I enjoy talking to people, but even more than that I enjoy being talked to. If you leave me alone for twenty minutes in a public place I will know the life stories of at least two separate people. Give me an hour I will know how their parents met, the names of their children, how they ended up here, and what they studied in school. Give me an afternoon and I will know where they were born, how they met their spouse, what they wanted to do when they grew up, and every pet they ever had- complete with how they got them, what they named them, and how they lost them. Give me a day I will know the name of their first love, a funny story about every sibling that they have, what they hate about their life now, and what they would like to do to change it. Some people collect stamps while others collect cars. I've even met a few that collected swords, shoes, records, scientific instruments, books, and even kids. I collect stories. It seems everyone has a story to tell. Everyone has something they'd like someone to know but they feel as if no one is their to listen, or if they do have someone to talk to they feel as if that person doesn't understand. I wouldn't be able to do what I do if people felt like they were always being heard.
My favorite teacher in high school told me that there are a set number of things about people that just are. Some of them everyone else can see but that you are blind to, while other things only you can see. Some things everyone can see -including yourself- and some things only God can see. I'd like to add that there are some things that only complete strangers can see.
I met a very nice woman, sitting on the banks of America at Disneyland while we were saving seats, awaiting the eventual arrival of Fantasmic. She told me that she was here for her one year anniversary with her husband, her daughter, and his daughter. She seemed very down to earth and extremely conservative so I assumed that she was widowed.
After a few hours of conversation (yes, the wait for Fantasmic is usually this long, but completely worth it) she mentioned her ex-husband. I didn't say anything because although it surprised me, it was not unusual in this world. Normally when women discuss their ex-husbands they are bitter, angry, longing, and frequently they speak with a tinge of regret. She was unique in that she did not have any of these characteristics- instead she was just sad. Still, I didn't ask. Believe it or not, as nosy as I am, I don't actually like to pry. I like to see what people want to tell me when I am meeting strangers.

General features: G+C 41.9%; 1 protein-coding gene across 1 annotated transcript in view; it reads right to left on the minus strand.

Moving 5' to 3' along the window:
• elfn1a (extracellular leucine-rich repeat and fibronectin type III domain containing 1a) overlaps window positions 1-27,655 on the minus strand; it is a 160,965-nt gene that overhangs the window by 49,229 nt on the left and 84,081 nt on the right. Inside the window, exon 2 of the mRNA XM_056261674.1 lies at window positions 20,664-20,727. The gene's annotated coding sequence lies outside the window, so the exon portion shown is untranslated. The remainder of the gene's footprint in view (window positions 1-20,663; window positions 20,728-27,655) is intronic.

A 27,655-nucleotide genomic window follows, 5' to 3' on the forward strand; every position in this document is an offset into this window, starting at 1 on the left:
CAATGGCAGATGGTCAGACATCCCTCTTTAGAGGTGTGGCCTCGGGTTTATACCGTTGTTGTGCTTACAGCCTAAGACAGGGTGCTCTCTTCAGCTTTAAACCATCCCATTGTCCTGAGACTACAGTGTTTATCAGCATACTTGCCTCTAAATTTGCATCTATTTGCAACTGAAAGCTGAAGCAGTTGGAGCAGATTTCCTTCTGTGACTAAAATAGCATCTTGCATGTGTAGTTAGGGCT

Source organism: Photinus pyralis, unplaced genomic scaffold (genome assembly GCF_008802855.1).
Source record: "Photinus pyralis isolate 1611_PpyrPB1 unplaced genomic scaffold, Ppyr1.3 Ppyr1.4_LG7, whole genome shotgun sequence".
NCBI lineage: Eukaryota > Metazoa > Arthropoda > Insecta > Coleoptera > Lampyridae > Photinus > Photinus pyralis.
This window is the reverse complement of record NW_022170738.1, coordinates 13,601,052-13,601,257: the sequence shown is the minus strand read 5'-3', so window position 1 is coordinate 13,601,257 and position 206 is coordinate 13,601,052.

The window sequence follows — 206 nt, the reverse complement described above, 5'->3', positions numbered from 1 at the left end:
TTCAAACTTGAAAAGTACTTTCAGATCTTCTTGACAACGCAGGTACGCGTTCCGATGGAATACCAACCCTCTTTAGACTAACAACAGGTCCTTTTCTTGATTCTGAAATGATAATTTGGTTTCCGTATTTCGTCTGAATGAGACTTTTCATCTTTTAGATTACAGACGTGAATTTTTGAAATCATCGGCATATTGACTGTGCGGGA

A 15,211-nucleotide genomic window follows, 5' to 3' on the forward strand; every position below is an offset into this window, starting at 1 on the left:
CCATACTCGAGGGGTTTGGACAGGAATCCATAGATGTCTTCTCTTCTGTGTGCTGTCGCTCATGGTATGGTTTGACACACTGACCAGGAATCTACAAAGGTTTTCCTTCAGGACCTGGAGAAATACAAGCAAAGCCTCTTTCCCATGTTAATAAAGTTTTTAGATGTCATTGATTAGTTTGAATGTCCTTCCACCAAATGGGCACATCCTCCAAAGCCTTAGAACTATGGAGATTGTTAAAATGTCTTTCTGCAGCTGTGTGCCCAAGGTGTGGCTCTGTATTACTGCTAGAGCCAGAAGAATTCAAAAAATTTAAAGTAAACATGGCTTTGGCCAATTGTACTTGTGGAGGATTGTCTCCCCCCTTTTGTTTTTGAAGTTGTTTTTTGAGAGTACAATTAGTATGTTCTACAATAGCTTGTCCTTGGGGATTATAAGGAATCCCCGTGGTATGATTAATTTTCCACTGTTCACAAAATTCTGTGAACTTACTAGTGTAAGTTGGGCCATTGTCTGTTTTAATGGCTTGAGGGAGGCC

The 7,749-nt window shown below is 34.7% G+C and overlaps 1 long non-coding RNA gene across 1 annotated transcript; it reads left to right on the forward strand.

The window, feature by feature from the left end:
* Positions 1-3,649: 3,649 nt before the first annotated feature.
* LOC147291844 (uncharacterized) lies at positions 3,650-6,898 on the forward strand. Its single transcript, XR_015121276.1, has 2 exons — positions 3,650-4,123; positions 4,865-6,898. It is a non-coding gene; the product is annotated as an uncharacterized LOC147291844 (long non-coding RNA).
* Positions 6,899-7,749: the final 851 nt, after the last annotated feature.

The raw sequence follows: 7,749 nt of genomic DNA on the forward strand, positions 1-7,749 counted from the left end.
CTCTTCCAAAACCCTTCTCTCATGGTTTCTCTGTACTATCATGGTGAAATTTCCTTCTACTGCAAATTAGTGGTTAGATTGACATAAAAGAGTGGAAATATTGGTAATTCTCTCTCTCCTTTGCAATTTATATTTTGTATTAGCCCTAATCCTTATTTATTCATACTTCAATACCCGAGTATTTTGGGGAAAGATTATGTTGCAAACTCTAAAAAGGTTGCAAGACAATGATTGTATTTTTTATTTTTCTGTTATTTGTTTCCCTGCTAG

About two hours later when I was discussing that people tend to think I am older than I actually am (she had mistaken my at the time ten-year-old sister and twelve-year-old brother for my son and daughter) she brought up that she had that same experience once. I chuckled because I was seventeen then and I was pretty sure that was one of the funnier instances of mistaken age I had had in a long time.
She said that once she had been mistaken for her ex-husband's mother. I thought that was odd because she was very pretty, fairly young, and didn't seem to act particularly old at all. She mentioned that someone at a photo mart had lost her photos and she had gone a little crazy. I don't pretend to understand people who go crazy at stores but I didn't comment. She said that they had lost her pictures and they could not be replaced because they were the photos from her son's funeral. The son she had lost with her first husband. The child that made it so hard for her to smile when she thought of her first husband. Suddenly it all made sense.
Sometimes I hug complete strangers. Sometimes they are surprised and sometimes they don't say anything. Sometimes we just need someone to remind us that we are loved- not because we did something to earn it or deserve it, but because we are. Sometimes we show our scars on our faces, on our hands, on our bodies, where everyone can see them. But the worst scars, that cut the deepest and are the hardest to see and to heal, are the ones on our hearts.